Safety of medication while diving and drug resistance considerations are the most pressing issues. As divers venture deeper into the African tropics the risks of contracting Malaria increase proportionally. Lack of medical facilities, transportation and communication add additional complexity to managing this medical emergency. Understanding Malaria prophylaxis and general preventative measures is therefore of the utmost importance. The following section covers utmost important considerations in selecting and using Malaria prophylactic measures and medications. The medical treatment of Malaria, which is complex and requires close medical supervision, falls outside the scope of this document. If you think that you may have Malaria or are concerned about unexplained symptoms after visiting a malaria area, contact DAN immediately. The three most important guidelines regarding Malaria prevention and survival are:
1. Do Not Get Bitten
2. Seek Immediate Medical Attention If You Suspect Malaria
3. Take “The Pill” (Anti-Malaria Tablets / Prophylaxis)
(1) Do not get bitten
Where possible, stay indoors from dusk to dawn
- If you have to be outside between dusk and dawn – cover up
- Long sleeves, long trousers, socks, shoes (90% of mosquito bites occur below the knee)
- Apply DEET containing insect-repellent to all exposed areas of skin, repeat four-hourly
- Sleep in mosquito-proof accommodation:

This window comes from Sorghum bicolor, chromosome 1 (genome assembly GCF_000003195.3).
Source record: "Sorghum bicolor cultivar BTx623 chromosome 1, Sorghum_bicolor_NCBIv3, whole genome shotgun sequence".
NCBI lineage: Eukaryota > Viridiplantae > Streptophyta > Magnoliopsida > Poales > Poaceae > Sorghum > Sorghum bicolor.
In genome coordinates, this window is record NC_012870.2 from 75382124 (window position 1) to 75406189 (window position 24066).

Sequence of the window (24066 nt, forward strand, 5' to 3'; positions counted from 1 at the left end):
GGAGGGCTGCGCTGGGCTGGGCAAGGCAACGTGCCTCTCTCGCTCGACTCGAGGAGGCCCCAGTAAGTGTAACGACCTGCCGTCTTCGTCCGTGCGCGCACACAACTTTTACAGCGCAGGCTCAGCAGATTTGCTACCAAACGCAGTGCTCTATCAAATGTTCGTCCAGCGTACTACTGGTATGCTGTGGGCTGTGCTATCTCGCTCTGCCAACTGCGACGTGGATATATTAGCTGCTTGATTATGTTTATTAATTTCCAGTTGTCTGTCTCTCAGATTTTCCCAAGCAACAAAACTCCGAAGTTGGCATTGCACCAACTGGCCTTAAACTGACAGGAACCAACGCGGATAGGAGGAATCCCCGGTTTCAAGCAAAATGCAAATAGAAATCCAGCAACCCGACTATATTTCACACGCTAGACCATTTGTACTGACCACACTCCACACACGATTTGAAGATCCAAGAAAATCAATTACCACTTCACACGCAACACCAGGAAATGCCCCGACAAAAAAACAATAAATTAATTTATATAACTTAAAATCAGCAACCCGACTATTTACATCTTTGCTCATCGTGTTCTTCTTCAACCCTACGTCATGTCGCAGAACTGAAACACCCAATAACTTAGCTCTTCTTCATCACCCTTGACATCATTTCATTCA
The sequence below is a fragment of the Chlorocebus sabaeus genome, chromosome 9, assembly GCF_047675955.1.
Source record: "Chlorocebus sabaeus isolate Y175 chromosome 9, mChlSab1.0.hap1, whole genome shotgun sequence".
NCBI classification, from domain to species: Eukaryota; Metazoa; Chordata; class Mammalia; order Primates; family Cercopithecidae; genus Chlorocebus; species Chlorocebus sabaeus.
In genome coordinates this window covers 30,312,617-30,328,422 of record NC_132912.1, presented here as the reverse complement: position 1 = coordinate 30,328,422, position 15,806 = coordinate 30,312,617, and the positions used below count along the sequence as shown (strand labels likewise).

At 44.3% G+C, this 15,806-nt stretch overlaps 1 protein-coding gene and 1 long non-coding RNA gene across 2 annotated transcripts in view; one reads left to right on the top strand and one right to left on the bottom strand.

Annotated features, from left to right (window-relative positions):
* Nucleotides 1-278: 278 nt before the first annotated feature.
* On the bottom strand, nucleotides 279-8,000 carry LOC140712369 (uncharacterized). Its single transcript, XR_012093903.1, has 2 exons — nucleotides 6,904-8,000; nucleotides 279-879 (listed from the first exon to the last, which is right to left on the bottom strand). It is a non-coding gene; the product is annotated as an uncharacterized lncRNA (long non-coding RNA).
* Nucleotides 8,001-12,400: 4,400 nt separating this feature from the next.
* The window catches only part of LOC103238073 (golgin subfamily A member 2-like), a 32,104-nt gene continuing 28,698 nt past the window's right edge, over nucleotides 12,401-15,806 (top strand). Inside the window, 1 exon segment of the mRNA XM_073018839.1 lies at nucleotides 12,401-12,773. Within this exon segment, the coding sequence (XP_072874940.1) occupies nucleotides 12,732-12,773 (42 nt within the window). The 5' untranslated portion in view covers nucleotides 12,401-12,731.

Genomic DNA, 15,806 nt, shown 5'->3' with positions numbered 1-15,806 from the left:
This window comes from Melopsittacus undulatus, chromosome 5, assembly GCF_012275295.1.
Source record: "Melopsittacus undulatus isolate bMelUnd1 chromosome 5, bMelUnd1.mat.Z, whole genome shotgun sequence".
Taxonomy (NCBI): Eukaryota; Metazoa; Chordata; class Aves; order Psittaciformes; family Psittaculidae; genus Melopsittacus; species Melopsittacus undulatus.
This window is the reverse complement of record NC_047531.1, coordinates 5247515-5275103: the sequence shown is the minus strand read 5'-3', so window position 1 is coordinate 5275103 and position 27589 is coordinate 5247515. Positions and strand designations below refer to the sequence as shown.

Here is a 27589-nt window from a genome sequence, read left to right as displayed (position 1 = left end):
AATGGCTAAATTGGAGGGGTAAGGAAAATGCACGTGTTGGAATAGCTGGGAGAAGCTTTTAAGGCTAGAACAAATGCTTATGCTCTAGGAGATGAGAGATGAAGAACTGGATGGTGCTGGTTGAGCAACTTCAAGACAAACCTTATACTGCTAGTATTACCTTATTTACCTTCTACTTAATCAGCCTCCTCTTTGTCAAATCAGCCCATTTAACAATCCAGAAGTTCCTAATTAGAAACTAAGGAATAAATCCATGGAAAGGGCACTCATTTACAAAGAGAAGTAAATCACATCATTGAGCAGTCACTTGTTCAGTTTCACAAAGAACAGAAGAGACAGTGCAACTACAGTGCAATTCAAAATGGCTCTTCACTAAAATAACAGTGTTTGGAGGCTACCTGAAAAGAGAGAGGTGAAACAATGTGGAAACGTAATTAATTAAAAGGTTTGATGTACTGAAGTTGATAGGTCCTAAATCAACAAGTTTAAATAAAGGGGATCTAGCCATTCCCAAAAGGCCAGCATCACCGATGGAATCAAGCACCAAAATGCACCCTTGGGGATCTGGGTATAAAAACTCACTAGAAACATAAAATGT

- Air-conditioned, and / or proper mosquito gauze
- Buildings / tents, regularly treated with pyrethrum-based insect repellent / insecticide
- Burn mosquito coils / mats
- Sleep under an insecticide impregnated (Permacote® / Peripel®) mosquito net (very effective)
(2) Seek immediate medical attention if you suspect Malaria
- Any flu-like illness starting 7 days or more after entering a Malaria endemic area is Malaria until proven otherwise.
- The diagnosis is made on a blood smear or a rapid malaria antigen finger prick test.
- One negative smear / rapid test does NOT exclude the diagnosis:
- Repeat the smear / rapid test until the diagnosis is made,
- another illness is conclusively diagnosed or
- spontaneous recovery occurs e.g., from influenza.
(3) Take “The pill"
There are several dangerous myths regarding Malaria prophylaxis. Please note that:
- Prophylaxis does not make the diagnosis more difficult
- It does protect against the development of cerebral Malaria
- Prophylaxis is not 100% effective - hence the importance of avoiding bites
- Not all anti-Malaria medication is safe with diving
- Malaria is often fatal – making prophylaxis justified
Anti-Malaria drugs, like all drugs, have potential side-effects. The majority of side-effects decrease with time. Serious side-effects are rare and can be avoided by careful selection of a tablet or combination of tablets to suit your requirements (Country, region and season).